Natural and Conventional Signs is an exhibition in which Ryan Gander presents a selection of new works directly guided by his research at Princeton undertaken during his time as a Hodder Fellow (2019-2020) and made during a period of reflection while the world paused amid a global pandemic.

Gander invites an audience into his studio-cum-gallery, Solid Haus in rural Suffolk, a two-hour drive east of London, digitally for the first time. There he has assembled a show in which the works have duality in meaning and utility; subverting the signs, tropes, and markers seen in the everyday world to shine new light on how we position ourselves in relation to the values of time, money, opportunity, attention and privilege.

This recorded tour of the exhibition will be available to view until February 26.

Natural and Conventional Signs
Lewis Center for the Arts, Princeton University (online)
February 5 – 26, 2021
www.arts.princeton.edu
 
Ryan Gander (b. 1976 in Chester) lives and works between Suffolk and London. <br>Gander’s œuvre evokes fictional spaces, institutions and figures. His work is extremely varied, unified more by a conceptual vision than by formal appearance. It often combines fictional presence and absences, creating objects that refer to events, other absent objects, art works or persons, both real and imaginary.<br><br>Recent solo exhibitions include: <b>Natural and Conventional Signs</b>, Lewis Center for the Arts, Princeton University (online), (2021); <b>Nick Lodgers invites Ryan Gander</b>, Museum of Contemporary Art, Antwerp (2020); <b>The 500 Million Year Collaboration</b>, Kunsthalle Bern (2019); <b>Good Heart</b>, Base / Progetti per l'arte, Florence (2018); <b>The day to day accumulation of hope, failure, and ecstasy</b>, Laguna Gloria, The Contemporary Austin, Austin (2017); <b>Faces of Picasso: The collection selected by Ryan Gander</b>, Remai Modern, Saskatoon (2017); <b>These wings aren’t for flying</b>, The National Museum of Art, Osaka (2017).<br>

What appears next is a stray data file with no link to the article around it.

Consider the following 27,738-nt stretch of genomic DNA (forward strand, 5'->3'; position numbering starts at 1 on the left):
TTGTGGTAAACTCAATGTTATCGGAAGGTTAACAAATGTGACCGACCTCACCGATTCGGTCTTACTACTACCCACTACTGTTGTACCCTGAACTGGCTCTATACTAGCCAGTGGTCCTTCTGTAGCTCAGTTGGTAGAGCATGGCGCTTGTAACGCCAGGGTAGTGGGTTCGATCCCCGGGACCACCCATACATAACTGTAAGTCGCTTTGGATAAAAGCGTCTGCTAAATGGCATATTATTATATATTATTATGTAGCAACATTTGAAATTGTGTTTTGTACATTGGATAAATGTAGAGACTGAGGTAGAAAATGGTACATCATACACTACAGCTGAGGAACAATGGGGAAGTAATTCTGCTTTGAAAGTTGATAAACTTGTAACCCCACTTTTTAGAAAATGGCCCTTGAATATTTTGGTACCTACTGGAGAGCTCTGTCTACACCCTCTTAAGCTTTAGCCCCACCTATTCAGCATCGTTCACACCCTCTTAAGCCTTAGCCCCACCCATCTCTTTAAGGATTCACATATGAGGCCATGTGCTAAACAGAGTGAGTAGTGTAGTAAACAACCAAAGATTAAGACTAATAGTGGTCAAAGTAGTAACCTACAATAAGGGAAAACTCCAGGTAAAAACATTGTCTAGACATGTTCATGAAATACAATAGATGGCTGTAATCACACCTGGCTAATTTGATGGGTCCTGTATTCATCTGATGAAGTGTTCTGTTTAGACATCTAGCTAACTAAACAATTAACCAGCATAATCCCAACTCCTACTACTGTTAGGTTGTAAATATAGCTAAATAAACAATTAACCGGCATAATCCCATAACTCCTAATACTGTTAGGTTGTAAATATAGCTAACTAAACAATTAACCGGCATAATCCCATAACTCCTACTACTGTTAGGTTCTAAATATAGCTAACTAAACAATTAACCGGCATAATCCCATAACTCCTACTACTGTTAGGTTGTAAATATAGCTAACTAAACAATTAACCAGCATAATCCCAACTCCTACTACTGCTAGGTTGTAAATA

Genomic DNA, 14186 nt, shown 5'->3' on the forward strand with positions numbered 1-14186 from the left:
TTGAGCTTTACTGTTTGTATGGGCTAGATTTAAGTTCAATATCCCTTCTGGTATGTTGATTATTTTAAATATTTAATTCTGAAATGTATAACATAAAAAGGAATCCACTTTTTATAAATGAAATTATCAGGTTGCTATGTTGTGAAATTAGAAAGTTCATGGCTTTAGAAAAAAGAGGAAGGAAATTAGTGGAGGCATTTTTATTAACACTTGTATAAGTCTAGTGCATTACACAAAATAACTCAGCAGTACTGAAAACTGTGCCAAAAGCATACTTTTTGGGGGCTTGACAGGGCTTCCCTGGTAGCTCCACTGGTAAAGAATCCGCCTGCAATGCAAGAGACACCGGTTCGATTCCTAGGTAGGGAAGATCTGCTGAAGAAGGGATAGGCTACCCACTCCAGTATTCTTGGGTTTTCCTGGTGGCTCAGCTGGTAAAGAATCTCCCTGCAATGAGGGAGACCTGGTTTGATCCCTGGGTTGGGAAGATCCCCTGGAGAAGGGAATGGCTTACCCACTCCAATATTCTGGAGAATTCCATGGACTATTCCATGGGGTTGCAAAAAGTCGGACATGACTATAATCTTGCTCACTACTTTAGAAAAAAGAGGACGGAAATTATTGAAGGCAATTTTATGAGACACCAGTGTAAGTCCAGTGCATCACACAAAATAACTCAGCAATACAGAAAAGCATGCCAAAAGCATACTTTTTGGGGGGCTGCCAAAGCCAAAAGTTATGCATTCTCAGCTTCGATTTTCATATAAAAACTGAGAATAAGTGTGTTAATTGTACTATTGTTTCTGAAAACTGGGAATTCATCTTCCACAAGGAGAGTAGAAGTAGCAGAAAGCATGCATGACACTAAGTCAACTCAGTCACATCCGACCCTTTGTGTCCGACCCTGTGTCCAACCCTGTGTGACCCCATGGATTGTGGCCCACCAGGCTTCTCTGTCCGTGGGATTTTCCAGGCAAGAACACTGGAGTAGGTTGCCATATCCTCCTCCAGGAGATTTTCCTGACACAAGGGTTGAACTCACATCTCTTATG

Ryan Gander (b. 1976 in Chester) lives and works between Suffolk and London.
Gander’s œuvre evokes fictional spaces, institutions and figures. His work is extremely varied, unified more by a conceptual vision than by formal appearance. It often combines fictional presence and absences, creating objects that refer to events, other absent objects, art works or persons, both real and imaginary.

Recent solo exhibitions include: Natural and Conventional Signs, Lewis Center for the Arts, Princeton University (online), (2021); Nick Lodgers invites Ryan Gander, Museum of Contemporary Art, Antwerp (2020); The 500 Million Year Collaboration, Kunsthalle Bern (2019); Good Heart, Base / Progetti per l'arte, Florence (2018); The day to day accumulation of hope, failure, and ecstasy, Laguna Gloria, The Contemporary Austin, Austin (2017); Faces of Picasso: The collection selected by Ryan Gander, Remai Modern, Saskatoon (2017); These wings aren’t for flying, The National Museum of Art, Osaka (2017).


Photo © Tom Mannion

 

Reading Corner

Ryan Gander reads I Am for an Art by Claes Oldenburg (1961) to his two daughters, Penny and Olive.
<b>Ryan Gander</b><br>

Ryan Gander

THE ANNOTATED READER
2019
Publisher: Dent-De-Leone
English

Available here

<b>Ryan Gander</b><br>

Ryan Gander

Soft Modernism
2017
Publisher: Gallery Hyundai
English/Korean

Available here


<b>Ryan Gander</b><br>

Ryan Gander

Artists’ Cocktails (3rd Edition)
2015
Publisher: Dent-De-Leone
English

Available here


<b>Ryan Gander</b><br>

Ryan Gander

Culturefield
2014
Publisher: Walther König
English/French

Available here


<b>Ryan Gander</b><br>

Ryan Gander

Catalogue Raisonnable Vol. 1
2010
Publisher: JRP|Editions

Available here

 
Esther Schipper GmbH, Potsdamer Stra├če 87, 10785 Berlin